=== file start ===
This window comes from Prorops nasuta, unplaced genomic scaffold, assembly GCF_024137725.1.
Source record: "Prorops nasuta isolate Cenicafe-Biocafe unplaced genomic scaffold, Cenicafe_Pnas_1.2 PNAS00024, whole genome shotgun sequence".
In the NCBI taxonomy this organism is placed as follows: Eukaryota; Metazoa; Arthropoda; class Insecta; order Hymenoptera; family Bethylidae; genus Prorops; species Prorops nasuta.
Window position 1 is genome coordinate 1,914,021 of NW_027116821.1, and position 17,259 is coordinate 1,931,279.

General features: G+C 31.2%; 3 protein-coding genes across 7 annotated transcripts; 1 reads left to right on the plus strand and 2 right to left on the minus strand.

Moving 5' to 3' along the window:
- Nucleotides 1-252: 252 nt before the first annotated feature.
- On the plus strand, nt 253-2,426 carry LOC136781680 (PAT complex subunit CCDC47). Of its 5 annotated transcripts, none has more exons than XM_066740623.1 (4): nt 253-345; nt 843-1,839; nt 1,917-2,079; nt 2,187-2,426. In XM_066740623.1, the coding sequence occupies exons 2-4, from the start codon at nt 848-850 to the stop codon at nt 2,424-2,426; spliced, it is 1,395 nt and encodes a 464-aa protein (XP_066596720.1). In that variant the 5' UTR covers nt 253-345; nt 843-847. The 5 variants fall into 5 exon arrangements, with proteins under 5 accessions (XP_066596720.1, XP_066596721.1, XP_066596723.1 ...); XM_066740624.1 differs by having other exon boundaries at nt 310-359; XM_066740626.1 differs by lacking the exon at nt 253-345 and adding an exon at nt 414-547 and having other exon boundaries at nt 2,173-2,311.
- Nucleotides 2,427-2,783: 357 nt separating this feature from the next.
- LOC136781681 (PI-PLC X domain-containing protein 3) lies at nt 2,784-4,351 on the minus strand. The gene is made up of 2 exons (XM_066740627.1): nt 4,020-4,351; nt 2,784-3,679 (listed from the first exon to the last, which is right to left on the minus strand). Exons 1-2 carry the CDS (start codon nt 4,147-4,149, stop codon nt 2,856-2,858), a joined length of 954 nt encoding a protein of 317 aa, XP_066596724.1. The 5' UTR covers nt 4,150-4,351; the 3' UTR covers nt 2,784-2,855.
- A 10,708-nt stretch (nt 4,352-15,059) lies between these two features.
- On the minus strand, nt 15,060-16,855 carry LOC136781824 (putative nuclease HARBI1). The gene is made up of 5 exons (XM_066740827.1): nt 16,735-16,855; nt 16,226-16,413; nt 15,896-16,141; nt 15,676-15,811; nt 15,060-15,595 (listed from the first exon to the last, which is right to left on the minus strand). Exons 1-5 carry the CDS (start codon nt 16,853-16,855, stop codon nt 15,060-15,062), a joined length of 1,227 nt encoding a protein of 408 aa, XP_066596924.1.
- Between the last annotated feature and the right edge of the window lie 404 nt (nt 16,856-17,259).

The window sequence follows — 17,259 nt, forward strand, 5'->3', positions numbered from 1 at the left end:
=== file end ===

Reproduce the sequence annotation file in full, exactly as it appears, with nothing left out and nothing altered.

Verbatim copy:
This window comes from Prorops nasuta, unplaced genomic scaffold, assembly GCF_024137725.1.
Source record: "Prorops nasuta isolate Cenicafe-Biocafe unplaced genomic scaffold, Cenicafe_Pnas_1.2 PNAS00024, whole genome shotgun sequence".
In the NCBI taxonomy this organism is placed as follows: Eukaryota; Metazoa; Arthropoda; class Insecta; order Hymenoptera; family Bethylidae; genus Prorops; species Prorops nasuta.
Window position 1 is genome coordinate 1,914,021 of NW_027116821.1, and position 17,259 is coordinate 1,931,279.

General features: G+C 31.2%; 3 protein-coding genes across 7 annotated transcripts; 1 reads left to right on the plus strand and 2 right to left on the minus strand.

Moving 5' to 3' along the window:
- Nucleotides 1-252: 252 nt before the first annotated feature.
- On the plus strand, nt 253-2,426 carry LOC136781680 (PAT complex subunit CCDC47). Of its 5 annotated transcripts, none has more exons than XM_066740623.1 (4): nt 253-345; nt 843-1,839; nt 1,917-2,079; nt 2,187-2,426. In XM_066740623.1, the coding sequence occupies exons 2-4, from the start codon at nt 848-850 to the stop codon at nt 2,424-2,426; spliced, it is 1,395 nt and encodes a 464-aa protein (XP_066596720.1). In that variant the 5' UTR covers nt 253-345; nt 843-847. The 5 variants fall into 5 exon arrangements, with proteins under 5 accessions (XP_066596720.1, XP_066596721.1, XP_066596723.1 ...); XM_066740624.1 differs by having other exon boundaries at nt 310-359; XM_066740626.1 differs by lacking the exon at nt 253-345 and adding an exon at nt 414-547 and having other exon boundaries at nt 2,173-2,311.
- Nucleotides 2,427-2,783: 357 nt separating this feature from the next.
- LOC136781681 (PI-PLC X domain-containing protein 3) lies at nt 2,784-4,351 on the minus strand. The gene is made up of 2 exons (XM_066740627.1): nt 4,020-4,351; nt 2,784-3,679 (listed from the first exon to the last, which is right to left on the minus strand). Exons 1-2 carry the CDS (start codon nt 4,147-4,149, stop codon nt 2,856-2,858), a joined length of 954 nt encoding a protein of 317 aa, XP_066596724.1. The 5' UTR covers nt 4,150-4,351; the 3' UTR covers nt 2,784-2,855.
- A 10,708-nt stretch (nt 4,352-15,059) lies between these two features.
- On the minus strand, nt 15,060-16,855 carry LOC136781824 (putative nuclease HARBI1). The gene is made up of 5 exons (XM_066740827.1): nt 16,735-16,855; nt 16,226-16,413; nt 15,896-16,141; nt 15,676-15,811; nt 15,060-15,595 (listed from the first exon to the last, which is right to left on the minus strand). Exons 1-5 carry the CDS (start codon nt 16,853-16,855, stop codon nt 15,060-15,062), a joined length of 1,227 nt encoding a protein of 408 aa, XP_066596924.1.
- Between the last annotated feature and the right edge of the window lie 404 nt (nt 16,856-17,259).

The window sequence follows — 17,259 nt, forward strand, 5'->3', positions numbered from 1 at the left end: